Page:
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Wayne State gets grant to cut toxic emissions by power plants into Great Lakes

August 22, 2013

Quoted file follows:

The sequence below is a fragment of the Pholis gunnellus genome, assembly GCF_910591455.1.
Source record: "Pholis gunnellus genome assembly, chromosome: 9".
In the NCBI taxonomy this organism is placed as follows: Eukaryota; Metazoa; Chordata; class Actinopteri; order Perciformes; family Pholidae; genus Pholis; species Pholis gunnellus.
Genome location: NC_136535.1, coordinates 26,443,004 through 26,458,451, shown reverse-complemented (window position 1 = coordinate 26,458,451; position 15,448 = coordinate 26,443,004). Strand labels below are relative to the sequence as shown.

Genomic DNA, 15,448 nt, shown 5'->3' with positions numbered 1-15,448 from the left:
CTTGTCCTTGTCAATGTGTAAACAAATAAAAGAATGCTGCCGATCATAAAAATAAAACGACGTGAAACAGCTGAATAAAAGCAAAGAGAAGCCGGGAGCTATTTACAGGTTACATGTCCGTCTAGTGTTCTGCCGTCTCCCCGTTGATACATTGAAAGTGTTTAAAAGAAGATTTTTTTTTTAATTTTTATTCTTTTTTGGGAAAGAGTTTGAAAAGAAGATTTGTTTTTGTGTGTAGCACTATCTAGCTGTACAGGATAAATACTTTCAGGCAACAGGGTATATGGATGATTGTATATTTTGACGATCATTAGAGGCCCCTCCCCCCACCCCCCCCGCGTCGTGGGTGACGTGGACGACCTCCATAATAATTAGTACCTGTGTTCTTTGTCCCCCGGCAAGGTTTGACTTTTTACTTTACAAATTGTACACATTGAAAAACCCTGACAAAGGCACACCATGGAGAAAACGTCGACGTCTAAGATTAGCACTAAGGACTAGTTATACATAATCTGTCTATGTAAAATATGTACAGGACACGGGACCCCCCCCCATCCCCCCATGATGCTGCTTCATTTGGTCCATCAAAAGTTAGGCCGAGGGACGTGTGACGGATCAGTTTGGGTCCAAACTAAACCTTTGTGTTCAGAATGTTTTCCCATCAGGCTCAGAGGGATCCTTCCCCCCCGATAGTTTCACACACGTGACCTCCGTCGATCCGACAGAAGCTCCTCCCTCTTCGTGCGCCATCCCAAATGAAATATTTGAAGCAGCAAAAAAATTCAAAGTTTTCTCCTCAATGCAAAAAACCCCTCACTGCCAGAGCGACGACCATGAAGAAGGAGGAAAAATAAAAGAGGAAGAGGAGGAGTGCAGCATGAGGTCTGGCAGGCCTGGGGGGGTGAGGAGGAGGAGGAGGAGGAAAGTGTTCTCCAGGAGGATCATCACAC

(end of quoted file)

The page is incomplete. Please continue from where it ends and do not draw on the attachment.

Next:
A team of Wayne State University researchers are working on a technology that could quickly and significantly reduce the emission of mercury and other toxic substances by power plants into the Great Lakes basin - by letting consumers use power when it's being produced in the least toxic manner. Carol Miller, professor of civil and environmental engineering at Wayne State University's College of Engineering and co-director of the Urban Watershed Environmental Research Group at WSU, recently received a two-year, $557,000 grant from the Great Lakes Protection Fund for a project titled "Real-Time Energy Impact Monitors for Residential, Industrial and Policy Use." Her team will refine, test and market a novel technology that interacts with power grids to precisely estimate the emissions associated with current power uses and signals when cleaner forms of energy are available.